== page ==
"But you said that he used to be perfectly normal," cut in the Professor.
Carruthers assumed this last statement was an example of the Professor's infamous sense of humour and continued.
"I haven't told you what's so unusual," he said. "You see we had the code analysed and it's apparently very complex and subtle and what's more, a lot of it relates to some very obscure scientific fields. Apparently some of it is quite ground breaking. That's why we keep this tape recorder by his bed. He's still technically employed and paid by the company he worked for before he came here. They take the tapes, type in the programs and see what happens. Most of it, the trivial stuff is thrown away. Some of it, the stuff that seems more interesting is passed to scientific research labs. None of this is done officially. Just a bunch of people have a look at it when they're supposed to be doing something else. But he has come up with some very interesting ideas - so I'm told."
"Hmm," said Professor Dixon stroking his beard in an 'I'm a clichéd scientist' manner.
"And then he talks in the night, too," said Carruthers.
"No. There's all this stuff about data transfer. Things about untransmitted packets, data correction and so on. Then he says 'Connection Terminated' and wakes up."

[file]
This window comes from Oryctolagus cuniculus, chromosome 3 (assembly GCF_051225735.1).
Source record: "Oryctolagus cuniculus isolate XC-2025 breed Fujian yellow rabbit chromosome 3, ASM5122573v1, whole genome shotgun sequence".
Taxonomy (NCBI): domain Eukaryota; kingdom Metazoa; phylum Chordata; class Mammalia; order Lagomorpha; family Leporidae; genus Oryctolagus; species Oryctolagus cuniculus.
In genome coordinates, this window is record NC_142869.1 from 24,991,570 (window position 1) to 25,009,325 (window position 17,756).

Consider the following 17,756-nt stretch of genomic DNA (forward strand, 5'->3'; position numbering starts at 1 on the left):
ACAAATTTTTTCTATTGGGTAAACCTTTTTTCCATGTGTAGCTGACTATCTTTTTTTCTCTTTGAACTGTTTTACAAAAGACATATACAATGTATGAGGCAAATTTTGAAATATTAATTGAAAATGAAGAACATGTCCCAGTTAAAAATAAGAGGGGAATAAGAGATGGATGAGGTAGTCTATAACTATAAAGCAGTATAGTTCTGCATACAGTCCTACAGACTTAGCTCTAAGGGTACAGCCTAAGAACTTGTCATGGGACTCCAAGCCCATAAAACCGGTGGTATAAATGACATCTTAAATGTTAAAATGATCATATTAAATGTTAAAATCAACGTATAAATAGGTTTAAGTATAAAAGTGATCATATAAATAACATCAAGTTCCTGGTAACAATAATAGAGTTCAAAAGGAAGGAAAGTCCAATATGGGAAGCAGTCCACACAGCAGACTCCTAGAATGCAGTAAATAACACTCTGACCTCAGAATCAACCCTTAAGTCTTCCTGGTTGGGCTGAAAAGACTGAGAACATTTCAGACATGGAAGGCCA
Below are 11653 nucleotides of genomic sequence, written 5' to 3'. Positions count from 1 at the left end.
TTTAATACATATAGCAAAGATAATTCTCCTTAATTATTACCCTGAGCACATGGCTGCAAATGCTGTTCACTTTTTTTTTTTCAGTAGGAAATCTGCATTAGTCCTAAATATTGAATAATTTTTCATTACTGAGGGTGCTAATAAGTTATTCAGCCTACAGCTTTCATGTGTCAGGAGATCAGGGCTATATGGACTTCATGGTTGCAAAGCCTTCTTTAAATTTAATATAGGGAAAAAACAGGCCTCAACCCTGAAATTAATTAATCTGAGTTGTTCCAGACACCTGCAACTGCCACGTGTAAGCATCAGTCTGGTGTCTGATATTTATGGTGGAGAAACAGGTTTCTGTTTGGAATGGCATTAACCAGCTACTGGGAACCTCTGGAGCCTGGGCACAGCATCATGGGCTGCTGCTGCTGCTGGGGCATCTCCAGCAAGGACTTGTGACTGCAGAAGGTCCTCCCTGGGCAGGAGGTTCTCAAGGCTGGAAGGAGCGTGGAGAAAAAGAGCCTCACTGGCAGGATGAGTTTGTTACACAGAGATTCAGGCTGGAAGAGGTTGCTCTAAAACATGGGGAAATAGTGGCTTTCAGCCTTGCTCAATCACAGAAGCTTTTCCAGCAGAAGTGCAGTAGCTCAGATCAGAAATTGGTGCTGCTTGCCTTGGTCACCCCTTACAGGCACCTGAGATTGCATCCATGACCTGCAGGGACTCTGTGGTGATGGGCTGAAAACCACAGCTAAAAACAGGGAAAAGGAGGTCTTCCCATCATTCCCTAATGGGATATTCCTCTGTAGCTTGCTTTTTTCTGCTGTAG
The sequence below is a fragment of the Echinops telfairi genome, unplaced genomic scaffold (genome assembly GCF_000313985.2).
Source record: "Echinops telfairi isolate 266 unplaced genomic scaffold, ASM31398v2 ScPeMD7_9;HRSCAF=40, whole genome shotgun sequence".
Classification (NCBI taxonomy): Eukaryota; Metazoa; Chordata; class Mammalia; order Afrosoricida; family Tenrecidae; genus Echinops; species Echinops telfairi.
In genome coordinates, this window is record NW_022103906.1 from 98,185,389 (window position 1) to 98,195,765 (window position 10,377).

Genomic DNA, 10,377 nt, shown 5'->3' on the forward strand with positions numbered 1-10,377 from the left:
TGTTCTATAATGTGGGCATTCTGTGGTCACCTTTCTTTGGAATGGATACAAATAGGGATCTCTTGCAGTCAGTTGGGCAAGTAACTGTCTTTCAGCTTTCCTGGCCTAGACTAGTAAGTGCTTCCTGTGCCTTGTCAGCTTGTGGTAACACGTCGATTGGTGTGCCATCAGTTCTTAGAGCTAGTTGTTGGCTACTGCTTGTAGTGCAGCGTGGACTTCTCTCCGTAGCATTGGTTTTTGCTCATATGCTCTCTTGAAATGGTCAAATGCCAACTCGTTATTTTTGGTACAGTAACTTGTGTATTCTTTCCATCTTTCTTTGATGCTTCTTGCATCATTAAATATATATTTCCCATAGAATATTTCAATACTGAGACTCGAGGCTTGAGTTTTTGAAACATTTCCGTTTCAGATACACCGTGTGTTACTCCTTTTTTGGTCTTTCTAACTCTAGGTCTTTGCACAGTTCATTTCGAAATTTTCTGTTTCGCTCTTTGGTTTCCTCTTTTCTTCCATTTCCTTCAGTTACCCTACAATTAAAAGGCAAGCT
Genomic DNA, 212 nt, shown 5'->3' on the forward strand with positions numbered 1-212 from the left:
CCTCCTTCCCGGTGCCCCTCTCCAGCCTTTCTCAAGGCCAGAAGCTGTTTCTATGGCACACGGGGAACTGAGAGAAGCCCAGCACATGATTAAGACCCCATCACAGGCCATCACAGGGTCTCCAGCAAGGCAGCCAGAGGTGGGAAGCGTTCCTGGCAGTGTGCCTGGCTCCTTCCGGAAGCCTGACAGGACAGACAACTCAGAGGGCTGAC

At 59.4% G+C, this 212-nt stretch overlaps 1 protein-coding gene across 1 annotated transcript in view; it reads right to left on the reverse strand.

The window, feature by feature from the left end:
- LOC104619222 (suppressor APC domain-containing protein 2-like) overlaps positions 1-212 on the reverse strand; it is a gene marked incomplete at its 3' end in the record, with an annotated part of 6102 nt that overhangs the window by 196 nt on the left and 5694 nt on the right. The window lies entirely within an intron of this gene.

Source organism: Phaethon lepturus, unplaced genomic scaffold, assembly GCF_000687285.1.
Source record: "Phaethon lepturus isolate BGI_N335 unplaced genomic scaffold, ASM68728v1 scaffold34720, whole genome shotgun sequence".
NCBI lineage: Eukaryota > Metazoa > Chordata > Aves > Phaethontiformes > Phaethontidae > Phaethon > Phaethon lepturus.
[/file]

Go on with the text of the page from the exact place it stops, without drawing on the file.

"And why do you believe that he does this?" asked the Professor.
"Well I have a theory. I think it might interest you. It's certainly unusual and will be controversial but then you'd know all about that." Carruthers was referring to the medical establishment's love/hate relationship with Professor Dixon and his ideas.
"An interesting point about the human brain," continued Carruthers, "is that most people only use ten percent of it. Now why is this? There is no evolutionary reason why there should be all this wasted mental power. But then who's to say that it is completely wasted? What if some higher power is tapping it all and using it for their own purposes? The population of the planet could be used as a giant organic computer - a mind farm if you like. Perhaps we were specially bred for this purpose."
There was an uneasy pause. Professor Dixon started speaking in a slow patronising tone he normally reserved for his patients.
"Who do you think is stealing our brains then Dr. Carruthers?" he asked. "The governments? The CIA? A secret alliance of the world's six richest men? That's some conspiracy theory."